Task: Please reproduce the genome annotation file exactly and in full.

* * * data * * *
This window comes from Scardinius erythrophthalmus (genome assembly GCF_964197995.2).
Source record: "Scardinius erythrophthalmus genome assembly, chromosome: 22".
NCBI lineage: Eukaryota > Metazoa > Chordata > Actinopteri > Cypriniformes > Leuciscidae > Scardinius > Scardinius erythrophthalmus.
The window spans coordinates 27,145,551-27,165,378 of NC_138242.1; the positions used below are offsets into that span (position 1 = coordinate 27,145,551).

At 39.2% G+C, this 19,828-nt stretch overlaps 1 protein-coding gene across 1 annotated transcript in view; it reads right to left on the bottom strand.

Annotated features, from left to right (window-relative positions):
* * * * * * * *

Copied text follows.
This window comes from Scardinius erythrophthalmus (genome assembly GCF_964197995.2).
Source record: "Scardinius erythrophthalmus genome assembly, chromosome: 22".
NCBI lineage: Eukaryota > Metazoa > Chordata > Actinopteri > Cypriniformes > Leuciscidae > Scardinius > Scardinius erythrophthalmus.
The window spans coordinates 27,145,551-27,165,378 of NC_138242.1; the positions used below are offsets into that span (position 1 = coordinate 27,145,551).

At 39.2% G+C, this 19,828-nt stretch overlaps 1 protein-coding gene across 1 annotated transcript in view; it reads right to left on the bottom strand.

Annotated features, from left to right (window-relative positions):